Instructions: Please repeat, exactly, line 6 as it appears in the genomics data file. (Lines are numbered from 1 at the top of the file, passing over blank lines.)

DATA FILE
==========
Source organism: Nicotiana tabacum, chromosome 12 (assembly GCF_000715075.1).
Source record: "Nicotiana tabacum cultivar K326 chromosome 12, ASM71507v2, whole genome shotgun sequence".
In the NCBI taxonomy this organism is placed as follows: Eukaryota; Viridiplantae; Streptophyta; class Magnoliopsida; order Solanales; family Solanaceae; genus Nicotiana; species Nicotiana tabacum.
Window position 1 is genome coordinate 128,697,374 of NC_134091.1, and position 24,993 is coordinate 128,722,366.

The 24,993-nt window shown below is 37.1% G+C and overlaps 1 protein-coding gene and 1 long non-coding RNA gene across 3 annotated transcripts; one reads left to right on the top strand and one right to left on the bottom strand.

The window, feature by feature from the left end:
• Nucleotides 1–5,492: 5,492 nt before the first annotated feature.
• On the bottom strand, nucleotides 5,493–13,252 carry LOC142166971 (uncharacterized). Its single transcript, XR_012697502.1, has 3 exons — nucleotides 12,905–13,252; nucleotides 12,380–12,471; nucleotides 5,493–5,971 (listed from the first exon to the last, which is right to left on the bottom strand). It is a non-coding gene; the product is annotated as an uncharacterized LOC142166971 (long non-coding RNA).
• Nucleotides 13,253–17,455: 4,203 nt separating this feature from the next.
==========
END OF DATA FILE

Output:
The window, feature by feature from the left end: